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In Hopton breaks, in break the Cornish
powers, Few, and scarce arm'd, yet was th' advantage ours : What doubts could be, their outward strength to win, When we bore arms and magazine within ? The violent sword's outdid the musket's ire ; It strook the bones, and there gave dreadful fire ; We scorn’d their thunder; and the reeking blade A thicker smoke than all their cannon made; Death and loud tumults filld the place around With fruitless rage ; fall’n rebels bite the ground! The arms we gain'u were wcalth, bodies o'th' foe, All that a full-fraught victory can bestow ! Yet stays not Hopton thus, but still proceeds; Pursues himself through all his glorious deeds : With Hertford and the Prince he joins his fate (The Belgian trophies on their journey wait); The Prince, who oft had check'd proud W-'s fame, And fool'd that flying conqueror's empty name ; Till by his loss that fertile monster thriv'd ; This ferpent cut in parts rejoin’d and liv'd : It liv'd, and would have ftung us deeper yet, But that bold Grenville its whole fury met; He fold, like Decius, his devoted breath, And left the cominonwealth heir to his death. Hail, mighty ghost! look from on high, and see How much our hands and swords remember thee! At Roundway Heath, our rage at thy great fall Whet all our fpirits, and made us Grenvilles all. One thousand horte beat all their numerous power ; Bless me! and where was then their conqueror?
Coward of fame, he flies in hafte
away ; Men, arms, and name, leaves us, the victors' prey, What meant those iron regiments which he brought, That moving ftatues seem'd, and so they fought? No way for death but by disease appear'd, Cannon, and mines, and siege, they scarcely fear’d: Till, 'gainst all hopes, they prov'd in this sad fight Too weak to stand, and yet too slow for flight. The Furies howl'd aloud through trembling air ; Th' astonish'd snakes fell sadly from their hair : To Lud's proud town their hasty flight they took, The towers and temples at their entrance shook. I'n vain their lofs they' attempted to disguise, And muftered up new troops of fruitless lyes: God fought himself, nor could th' event be less; Bright Conquest walks the fields in all her dress. Could this white day a gift more grateful bring? Oh yes ! it brought bless’d Mary to the King! In Kcynton field they met; at once they view Their former victory, and enjoy a new : Keynton, the place that Fortune did approve, To be the noblest scene of war and love. Through the glad vale ten thousand Cupids fied, And chac'd the wandering spirits of rebels dead; Still the lewd scent of powder did they fear, And tter'd eastern smells through all the air. Look, happy mount! look well! for this is the, That toil'd and travel'd for thy victory : Thy flourishing head to her with reverence bow; To her thou ow'At that fame which crowns thee now.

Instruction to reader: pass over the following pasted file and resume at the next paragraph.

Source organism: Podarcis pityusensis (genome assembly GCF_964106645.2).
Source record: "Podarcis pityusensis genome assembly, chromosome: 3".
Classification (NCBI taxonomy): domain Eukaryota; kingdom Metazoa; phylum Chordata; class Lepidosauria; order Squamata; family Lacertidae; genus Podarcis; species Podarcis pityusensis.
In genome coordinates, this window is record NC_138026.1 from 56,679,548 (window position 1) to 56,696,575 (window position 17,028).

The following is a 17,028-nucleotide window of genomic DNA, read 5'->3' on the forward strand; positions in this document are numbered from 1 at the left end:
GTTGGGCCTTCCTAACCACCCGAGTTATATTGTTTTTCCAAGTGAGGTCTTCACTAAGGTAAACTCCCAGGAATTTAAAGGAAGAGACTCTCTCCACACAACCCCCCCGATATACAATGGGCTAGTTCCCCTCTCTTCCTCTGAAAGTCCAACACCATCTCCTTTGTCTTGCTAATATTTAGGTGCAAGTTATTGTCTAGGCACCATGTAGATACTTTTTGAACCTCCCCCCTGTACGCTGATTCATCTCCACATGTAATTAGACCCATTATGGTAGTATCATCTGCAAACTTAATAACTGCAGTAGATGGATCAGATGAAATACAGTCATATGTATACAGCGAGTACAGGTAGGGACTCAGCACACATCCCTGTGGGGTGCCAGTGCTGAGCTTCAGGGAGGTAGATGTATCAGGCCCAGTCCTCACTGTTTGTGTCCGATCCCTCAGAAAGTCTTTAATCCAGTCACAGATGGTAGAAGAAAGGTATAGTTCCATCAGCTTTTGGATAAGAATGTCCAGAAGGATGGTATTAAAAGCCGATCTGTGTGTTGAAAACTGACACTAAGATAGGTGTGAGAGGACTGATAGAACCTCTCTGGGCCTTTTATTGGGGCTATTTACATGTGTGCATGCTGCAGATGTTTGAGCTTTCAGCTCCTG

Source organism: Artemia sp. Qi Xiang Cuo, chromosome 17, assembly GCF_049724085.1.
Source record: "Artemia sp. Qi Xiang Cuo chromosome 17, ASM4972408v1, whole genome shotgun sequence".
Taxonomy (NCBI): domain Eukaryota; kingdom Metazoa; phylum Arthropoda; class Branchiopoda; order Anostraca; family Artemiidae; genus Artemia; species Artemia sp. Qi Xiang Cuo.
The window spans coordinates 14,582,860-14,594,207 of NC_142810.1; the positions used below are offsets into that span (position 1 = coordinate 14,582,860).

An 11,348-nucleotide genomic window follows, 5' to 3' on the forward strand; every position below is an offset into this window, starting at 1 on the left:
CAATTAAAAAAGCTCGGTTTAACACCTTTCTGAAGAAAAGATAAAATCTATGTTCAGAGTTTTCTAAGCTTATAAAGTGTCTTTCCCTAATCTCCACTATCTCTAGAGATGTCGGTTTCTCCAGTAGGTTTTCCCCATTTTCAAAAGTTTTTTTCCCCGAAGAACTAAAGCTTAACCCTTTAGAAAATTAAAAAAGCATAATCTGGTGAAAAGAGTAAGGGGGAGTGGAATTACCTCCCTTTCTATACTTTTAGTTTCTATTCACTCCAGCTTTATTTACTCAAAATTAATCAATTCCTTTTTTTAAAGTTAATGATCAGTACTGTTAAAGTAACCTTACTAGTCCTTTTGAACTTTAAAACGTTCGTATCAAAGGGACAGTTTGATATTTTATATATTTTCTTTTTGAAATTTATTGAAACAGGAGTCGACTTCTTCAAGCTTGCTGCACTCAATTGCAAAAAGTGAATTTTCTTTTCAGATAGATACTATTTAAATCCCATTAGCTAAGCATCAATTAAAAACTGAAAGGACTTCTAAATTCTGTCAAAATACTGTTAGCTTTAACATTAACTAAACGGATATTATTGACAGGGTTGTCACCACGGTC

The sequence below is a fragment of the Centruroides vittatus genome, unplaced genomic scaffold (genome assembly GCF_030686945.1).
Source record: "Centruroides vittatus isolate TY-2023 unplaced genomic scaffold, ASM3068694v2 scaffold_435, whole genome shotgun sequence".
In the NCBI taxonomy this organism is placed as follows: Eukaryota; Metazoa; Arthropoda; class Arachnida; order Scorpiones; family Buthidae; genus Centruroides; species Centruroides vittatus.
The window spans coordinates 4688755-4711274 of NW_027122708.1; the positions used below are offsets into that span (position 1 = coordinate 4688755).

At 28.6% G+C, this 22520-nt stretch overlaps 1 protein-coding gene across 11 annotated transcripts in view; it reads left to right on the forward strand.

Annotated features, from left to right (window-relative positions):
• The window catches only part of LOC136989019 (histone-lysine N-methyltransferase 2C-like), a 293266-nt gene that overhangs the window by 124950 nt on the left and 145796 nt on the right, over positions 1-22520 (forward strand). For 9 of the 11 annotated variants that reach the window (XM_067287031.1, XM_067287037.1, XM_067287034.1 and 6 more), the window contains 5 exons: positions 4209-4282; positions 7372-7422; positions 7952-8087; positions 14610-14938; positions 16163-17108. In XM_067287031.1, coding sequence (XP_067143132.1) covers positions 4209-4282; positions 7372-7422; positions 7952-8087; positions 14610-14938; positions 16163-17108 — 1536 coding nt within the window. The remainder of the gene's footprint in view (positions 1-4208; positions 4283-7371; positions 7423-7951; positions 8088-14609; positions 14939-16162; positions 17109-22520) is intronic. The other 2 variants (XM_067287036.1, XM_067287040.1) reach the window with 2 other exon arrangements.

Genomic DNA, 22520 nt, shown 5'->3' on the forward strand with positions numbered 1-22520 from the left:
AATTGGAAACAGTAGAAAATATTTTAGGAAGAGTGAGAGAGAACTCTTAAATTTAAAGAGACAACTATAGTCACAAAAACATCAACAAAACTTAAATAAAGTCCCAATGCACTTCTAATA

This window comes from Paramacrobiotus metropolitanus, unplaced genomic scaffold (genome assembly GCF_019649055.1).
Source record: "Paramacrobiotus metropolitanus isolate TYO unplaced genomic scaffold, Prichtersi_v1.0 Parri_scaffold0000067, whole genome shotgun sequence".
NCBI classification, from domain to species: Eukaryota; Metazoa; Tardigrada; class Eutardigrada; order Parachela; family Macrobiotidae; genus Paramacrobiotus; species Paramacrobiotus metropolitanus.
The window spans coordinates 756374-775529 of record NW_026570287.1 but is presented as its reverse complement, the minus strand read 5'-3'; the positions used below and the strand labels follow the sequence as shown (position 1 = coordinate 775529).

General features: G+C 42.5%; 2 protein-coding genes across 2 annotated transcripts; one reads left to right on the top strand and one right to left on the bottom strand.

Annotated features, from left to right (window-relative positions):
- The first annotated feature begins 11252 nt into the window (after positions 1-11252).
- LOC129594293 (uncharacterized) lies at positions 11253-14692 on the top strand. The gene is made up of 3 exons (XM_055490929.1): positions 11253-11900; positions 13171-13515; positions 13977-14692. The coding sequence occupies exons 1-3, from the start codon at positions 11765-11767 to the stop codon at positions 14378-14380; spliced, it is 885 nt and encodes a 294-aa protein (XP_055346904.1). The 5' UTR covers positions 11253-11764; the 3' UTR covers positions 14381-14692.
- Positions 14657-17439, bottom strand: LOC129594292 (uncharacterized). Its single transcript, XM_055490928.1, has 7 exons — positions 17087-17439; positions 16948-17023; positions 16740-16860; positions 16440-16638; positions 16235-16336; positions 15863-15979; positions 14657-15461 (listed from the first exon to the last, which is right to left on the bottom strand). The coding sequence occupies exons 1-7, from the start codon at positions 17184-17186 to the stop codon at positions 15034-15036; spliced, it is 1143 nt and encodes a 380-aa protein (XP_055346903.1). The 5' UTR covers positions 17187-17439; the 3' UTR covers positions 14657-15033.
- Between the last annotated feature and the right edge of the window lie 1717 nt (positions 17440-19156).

From far-stretch'd lures they felt her spirit and might;
So Capaneus two armies fill’d with wonder,
you And vote them Turks when they o’erthrow you next ! Why will you die, fond men ! why will you buy At this fond rate your country's slavery? Is 't liberty? What are those threats we hear? Why do you thus th’ old and new prison fill? When that 's the only why; because you will ? Fain would you make God too thus tyrannous be, And damn poor men by fuch a stiff decree. Is 't property? Why do such numbers, then, From God beg vengeance, and ielief from men ? Why are th' estates and goods seiz'd-on, of all Whom covetous or malicious men miscall ? What's more our own than our own lives? But oh Could Yeomans or could Bourchier find it fo? The barbarous coward, always us'd to fly, Did know no other way to see men die.
* A. line is here evidently wanting; but the defect is
A in all the copies hitherto known. N,
Or is 't religion? What then mean your lyes,
The Author went no further.
O two rude waves, by storms together thrown,
Roar at each other, fight, and then grow one. Religion is a circle; men contend, And run the round in dispute, without end: Now, in a circle, who go contrary, Must, at the last, meet of necessity. The Roman Catholic, to advance the cause, Allows a lye, and calls it Pia Fraus; The Puritan approves and does the same, Dillikes nought in it but the Latin name : He flows with his devices, and dares lye In very deed, in truth, and verity. He whines, and fighs-out lyes with so much ruth, As if he griev'd 'cause he could ne’er speak truth. Lyes have possess’d the press so, as their due; 'Twill scarce, I fear, henceforth print Bibles true. Lyes for their next strong fort ha' th' pulpit chose ; There they thróng out at th' preacher's mouth and nose,, And, howe'er gross, are certain to beguile The
poor book-turners of the middle isle Nay, to th' Almighty's self they have been bold' To lye ; and their blafphemous minister told,